Over the Easter period, when finally I had a few days’ space to reflect on things, several things caught my attention.
First, it was Easter: a time when Christians call to mind (and heart) the death and resurrection of Jesus—and all thinking Christians wonder what this really means. When he was just 6 years old my first son asked: Dad, when they wrote this in the Bible, what did they mean? How could he rise from being dead?
Here again we encounter the challenge to integrate our critical reasoning with our faith. (I didn’t say that to him, back then!)
Just that same week, Dan Brown won his court case in Britain, against the authors of the ‘Holy Blood and Holy Grail’, who claimed that his book had plagiarised their work.
Then, in his Easter message, the Anglican Archbishop of Canterbury remarked upon the popularity of ‘conspiracy theories’ such as those posed by The Da Vinci Code and in the recent press about the ‘Gospel of Judas’.
Dr Williams has a point. But first we have to be fair: Why is it that people are willing to believe these alternative theories?
I think we have to admit that people are keen to find some truth.
How interesting: in a time when, supposedly, postmodernism and the deconstructive mindset has undermined all claims to authority and truth—and some say that this mindset is utterly nihilistic, a claim I have always found unfounded and absurd— here we see many, many people really keen to read, explore and discuss the intricacies of history, documentary theories and many other elements of church history, theology, and so forth: maybe because they are in fact interested in faith. Maybe they are in fact keen to know the truth.
And they are surely justified in being sceptical about church authorities.
I am, myself, in a position of leadership and authority in a church body. And I know how easily church leaders are tempted to run for cover, to gloss over official mistakes, to protect our own, and so on. It is endemic in all institutions, not just the church. But we have a pretty poor record!
People have a right to be sceptical, Dr Williams.
Yet, he is right also to observe that people seem selective in their scepticism.
"We are instantly fascinated by the suggestion of conspiracies and cover-ups," Dr Williams said.
"This has become so much the stuff of our imagination these days that it’s only natural to expect it when we turn to ancient texts," he said.
I think he is right. There is an unusual willingness to believe the sketchy line of argument in a popular novel; or about a text constructed (by whom?) from fragments, and incomplete, and itself several centuries removed from the purported original. Yet people are unwilling to give the same credence to centuries of careful scholarship about (say) the integrity of the authorship of the ‘official’ gospels.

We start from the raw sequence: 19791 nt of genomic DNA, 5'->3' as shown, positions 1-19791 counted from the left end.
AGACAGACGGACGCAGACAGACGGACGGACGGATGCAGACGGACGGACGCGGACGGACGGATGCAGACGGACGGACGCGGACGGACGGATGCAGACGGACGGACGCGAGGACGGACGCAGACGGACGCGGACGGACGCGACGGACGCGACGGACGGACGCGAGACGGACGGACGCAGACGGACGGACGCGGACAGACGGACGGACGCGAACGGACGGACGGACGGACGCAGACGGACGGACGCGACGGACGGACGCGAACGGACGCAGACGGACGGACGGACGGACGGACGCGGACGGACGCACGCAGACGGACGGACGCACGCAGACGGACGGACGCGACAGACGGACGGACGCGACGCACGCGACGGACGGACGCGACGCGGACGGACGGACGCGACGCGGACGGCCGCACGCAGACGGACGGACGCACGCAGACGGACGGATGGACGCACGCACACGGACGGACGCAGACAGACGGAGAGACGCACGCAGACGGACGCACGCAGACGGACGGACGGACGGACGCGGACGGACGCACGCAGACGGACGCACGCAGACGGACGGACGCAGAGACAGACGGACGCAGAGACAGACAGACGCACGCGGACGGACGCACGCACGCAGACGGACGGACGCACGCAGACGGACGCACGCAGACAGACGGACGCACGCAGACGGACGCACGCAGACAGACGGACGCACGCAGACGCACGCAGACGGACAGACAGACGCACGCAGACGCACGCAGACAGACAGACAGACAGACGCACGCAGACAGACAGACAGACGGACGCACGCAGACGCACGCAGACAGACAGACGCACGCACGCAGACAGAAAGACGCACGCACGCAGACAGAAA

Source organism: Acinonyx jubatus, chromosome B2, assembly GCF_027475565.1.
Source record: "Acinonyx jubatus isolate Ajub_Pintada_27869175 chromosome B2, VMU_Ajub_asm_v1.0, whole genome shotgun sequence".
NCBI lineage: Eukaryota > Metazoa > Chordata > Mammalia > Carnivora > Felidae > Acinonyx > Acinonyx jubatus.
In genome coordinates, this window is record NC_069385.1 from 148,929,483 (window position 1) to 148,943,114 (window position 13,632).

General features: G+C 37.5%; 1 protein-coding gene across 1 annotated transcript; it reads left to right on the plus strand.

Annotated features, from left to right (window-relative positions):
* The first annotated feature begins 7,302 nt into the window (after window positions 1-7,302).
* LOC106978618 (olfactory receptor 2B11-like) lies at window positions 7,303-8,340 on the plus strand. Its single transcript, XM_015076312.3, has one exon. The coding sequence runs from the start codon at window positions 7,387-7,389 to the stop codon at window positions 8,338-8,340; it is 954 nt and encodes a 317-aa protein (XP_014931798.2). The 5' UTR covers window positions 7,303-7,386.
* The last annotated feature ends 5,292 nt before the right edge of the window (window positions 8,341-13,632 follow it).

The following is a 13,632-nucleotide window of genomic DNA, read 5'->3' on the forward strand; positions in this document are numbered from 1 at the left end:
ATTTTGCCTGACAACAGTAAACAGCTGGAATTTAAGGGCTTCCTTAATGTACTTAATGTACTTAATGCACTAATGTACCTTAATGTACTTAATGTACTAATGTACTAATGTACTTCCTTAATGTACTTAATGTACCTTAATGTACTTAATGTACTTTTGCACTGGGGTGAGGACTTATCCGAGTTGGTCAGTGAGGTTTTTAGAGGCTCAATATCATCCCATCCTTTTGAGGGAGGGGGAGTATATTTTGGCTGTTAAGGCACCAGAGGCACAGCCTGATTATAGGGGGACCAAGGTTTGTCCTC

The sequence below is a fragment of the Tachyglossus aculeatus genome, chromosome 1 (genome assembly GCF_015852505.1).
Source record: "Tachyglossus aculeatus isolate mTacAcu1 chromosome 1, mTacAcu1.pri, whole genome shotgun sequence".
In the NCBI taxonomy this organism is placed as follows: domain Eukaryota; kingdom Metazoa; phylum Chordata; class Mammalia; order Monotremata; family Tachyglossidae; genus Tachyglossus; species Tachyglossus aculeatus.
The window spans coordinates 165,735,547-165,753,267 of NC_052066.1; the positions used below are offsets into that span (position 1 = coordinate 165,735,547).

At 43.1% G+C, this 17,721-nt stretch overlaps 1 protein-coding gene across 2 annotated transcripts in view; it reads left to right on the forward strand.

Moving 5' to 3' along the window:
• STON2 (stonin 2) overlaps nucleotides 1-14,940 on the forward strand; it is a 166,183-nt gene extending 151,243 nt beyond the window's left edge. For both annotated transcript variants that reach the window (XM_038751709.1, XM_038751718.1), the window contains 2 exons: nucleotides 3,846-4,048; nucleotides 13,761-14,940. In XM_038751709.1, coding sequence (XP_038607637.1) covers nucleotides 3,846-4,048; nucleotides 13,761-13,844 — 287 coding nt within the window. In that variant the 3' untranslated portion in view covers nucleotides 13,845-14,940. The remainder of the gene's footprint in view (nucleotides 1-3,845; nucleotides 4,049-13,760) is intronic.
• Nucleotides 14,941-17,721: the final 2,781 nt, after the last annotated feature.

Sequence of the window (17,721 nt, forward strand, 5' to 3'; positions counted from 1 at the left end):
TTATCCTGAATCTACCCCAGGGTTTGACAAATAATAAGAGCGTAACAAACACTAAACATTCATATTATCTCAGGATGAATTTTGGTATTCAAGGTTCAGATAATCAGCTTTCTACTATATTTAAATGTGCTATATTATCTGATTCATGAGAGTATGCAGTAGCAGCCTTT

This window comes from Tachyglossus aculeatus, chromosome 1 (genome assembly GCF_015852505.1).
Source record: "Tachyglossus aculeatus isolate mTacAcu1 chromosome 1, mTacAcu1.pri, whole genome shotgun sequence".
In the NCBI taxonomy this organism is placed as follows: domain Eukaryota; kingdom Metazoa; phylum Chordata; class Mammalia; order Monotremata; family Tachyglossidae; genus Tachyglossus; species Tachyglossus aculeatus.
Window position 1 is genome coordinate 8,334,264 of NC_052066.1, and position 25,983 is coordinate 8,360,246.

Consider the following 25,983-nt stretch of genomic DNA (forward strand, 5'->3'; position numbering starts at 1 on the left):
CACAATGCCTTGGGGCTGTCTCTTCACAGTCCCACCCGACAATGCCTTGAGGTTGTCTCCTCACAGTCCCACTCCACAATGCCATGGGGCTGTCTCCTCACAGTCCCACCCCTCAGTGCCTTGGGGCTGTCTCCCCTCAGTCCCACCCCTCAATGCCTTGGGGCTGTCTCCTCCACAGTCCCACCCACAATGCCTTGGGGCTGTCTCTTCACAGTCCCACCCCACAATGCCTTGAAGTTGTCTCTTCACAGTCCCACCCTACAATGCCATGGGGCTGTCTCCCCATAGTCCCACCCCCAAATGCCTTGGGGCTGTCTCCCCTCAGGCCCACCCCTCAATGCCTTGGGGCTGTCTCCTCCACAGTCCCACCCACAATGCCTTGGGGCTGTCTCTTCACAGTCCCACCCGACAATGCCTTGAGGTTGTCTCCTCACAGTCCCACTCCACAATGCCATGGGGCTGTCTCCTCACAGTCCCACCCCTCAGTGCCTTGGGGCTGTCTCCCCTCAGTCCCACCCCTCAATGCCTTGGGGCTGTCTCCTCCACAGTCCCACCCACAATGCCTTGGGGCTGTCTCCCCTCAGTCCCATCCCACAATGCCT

Fact is, the ‘gospels’ do not claim to be official reports or carefully formulated historical proof texts. It is a serious mistake to treat them as such, even though this is common in some groups. These texts are personal and communal testimonies. They are faith statements, texts which bear witness to a life-style and a life-encounter. They therefore invite readers to consider their own response. They are invitational—that is why they were called ‘gospels’. The biblical texts actually invite us to make up our own minds, about what we find to be the truth about God, and the teachings of Jesus: but to make our minds up in a living and practical way. That is, we actually have to engage with it, ethically, to be able to know what it is about.
Here we come back to the question of reason and faith. To have faith is not to switch off our minds and ‘just believe’. I am no advocate of ‘blind faith’. Blind faith is what has led to so many of the disasters of religious violence, oppression and abuse.
No, I am all for encouraging critical analysis and therefore personal responsibility, on the part of believers and non-believers alike. That I believe is what the biblical texts invite.
Actually, I do not like this believer/non-believer dichotomy. It is clear to me that many who say they are not ‘believers’ actually believe a lot: indeed Dr Williams’ point is that they sometimes believe too easily.
I prefer to think of faith as ‘trusting belief and believing trust’. There are some who ‘believe’, sometimes they say they have ‘strong’ belief, but it is not very trusting. Indeed they seem to fear a great deal, and their belief is like a bastion against their fears.
On the other hand, I think many people who are fascinated by new ideas such as they read in The Da Vinci Code actually want to trust. They want to find a truth they can trust.
We need to be careful not to believe rubbish. We need to trust people and texts which give life, which enrich people as humans, (not the authors of books!). We need to trust religious stories which genuinely heal, guide, and lift up the dignity of people, especially those abused and hurt by the powerful. Jesus suggested we should judge by the ‘fruit’ which is produced by people’s teaching.
The church should be judged by this criterion. So too should Dan Brown’s book, and ‘the Gospel of Judas’. Me too.